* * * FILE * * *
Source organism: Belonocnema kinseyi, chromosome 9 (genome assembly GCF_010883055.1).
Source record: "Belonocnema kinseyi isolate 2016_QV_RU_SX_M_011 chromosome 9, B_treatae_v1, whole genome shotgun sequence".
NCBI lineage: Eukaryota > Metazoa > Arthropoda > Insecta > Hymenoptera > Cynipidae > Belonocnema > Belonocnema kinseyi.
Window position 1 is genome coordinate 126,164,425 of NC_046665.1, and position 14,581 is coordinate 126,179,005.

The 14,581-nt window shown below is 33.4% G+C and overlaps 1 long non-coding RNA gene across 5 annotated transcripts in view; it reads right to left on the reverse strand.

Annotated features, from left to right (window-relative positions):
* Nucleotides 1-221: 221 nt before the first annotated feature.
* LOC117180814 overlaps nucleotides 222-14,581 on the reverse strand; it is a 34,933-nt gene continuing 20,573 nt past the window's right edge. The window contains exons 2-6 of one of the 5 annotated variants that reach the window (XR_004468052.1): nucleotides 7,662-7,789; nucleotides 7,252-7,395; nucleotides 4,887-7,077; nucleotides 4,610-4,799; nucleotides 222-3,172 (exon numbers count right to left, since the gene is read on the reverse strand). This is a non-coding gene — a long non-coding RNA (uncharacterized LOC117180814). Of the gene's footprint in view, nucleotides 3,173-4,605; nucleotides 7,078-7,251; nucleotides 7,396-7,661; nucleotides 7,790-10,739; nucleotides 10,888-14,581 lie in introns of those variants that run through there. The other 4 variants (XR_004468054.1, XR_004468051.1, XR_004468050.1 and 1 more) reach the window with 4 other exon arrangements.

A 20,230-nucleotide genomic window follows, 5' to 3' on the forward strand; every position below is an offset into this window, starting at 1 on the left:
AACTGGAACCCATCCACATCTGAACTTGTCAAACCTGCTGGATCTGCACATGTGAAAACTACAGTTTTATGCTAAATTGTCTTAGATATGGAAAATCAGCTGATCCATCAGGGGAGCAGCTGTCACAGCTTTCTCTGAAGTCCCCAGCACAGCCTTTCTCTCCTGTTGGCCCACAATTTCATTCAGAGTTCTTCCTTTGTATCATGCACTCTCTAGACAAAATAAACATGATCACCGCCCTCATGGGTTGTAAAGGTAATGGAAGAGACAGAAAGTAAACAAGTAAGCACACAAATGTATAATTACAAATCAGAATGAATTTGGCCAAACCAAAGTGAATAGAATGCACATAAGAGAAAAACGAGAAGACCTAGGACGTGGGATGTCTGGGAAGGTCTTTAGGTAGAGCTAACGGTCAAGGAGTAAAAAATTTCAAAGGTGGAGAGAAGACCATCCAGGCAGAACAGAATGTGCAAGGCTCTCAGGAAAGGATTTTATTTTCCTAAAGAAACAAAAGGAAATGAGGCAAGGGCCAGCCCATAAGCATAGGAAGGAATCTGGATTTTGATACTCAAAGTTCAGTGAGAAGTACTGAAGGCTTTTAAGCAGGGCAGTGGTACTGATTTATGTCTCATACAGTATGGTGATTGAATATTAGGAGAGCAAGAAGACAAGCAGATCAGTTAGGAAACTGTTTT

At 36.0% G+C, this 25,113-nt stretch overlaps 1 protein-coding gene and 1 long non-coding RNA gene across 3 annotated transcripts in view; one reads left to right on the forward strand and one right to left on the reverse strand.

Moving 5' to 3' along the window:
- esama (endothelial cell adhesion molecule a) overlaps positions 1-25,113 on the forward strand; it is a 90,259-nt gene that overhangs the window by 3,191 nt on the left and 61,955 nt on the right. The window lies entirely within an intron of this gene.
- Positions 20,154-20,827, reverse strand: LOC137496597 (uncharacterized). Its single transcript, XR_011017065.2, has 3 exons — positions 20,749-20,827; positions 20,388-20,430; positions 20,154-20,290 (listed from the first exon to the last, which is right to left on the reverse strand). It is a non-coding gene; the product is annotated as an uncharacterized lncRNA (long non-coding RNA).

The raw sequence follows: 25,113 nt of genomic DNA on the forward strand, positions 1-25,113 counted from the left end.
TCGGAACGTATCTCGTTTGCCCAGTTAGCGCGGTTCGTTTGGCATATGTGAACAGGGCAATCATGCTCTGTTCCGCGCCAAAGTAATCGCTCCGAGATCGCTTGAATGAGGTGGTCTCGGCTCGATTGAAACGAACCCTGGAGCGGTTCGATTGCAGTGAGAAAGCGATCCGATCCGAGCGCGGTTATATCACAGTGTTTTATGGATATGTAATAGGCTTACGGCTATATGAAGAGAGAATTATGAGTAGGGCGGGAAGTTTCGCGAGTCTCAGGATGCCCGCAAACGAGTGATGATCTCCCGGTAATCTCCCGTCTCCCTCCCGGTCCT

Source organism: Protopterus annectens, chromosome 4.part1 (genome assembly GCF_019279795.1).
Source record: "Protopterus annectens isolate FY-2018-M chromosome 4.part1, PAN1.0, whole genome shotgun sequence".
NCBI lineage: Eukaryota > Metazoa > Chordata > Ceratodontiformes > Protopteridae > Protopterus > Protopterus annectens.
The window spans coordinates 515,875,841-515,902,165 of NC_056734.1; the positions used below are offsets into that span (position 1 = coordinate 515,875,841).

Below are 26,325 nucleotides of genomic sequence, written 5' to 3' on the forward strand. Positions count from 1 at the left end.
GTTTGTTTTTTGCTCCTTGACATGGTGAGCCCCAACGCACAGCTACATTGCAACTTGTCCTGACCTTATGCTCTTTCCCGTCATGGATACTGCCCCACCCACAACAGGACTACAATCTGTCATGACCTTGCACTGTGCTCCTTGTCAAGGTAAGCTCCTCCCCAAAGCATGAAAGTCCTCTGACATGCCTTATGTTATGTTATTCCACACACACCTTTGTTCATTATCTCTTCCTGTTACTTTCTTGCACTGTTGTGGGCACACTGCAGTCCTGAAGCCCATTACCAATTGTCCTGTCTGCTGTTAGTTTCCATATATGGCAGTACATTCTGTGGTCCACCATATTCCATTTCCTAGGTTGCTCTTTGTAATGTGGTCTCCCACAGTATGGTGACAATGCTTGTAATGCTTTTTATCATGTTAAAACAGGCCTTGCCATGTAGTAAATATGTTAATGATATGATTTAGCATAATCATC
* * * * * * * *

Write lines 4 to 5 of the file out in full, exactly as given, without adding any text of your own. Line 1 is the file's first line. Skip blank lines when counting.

Window position 1 is genome coordinate 126,164,425 of NC_046665.1, and position 14,581 is coordinate 126,179,005.

The 14,581-nt window shown below is 33.4% G+C and overlaps 1 long non-coding RNA gene across 5 annotated transcripts in view; it reads right to left on the reverse strand.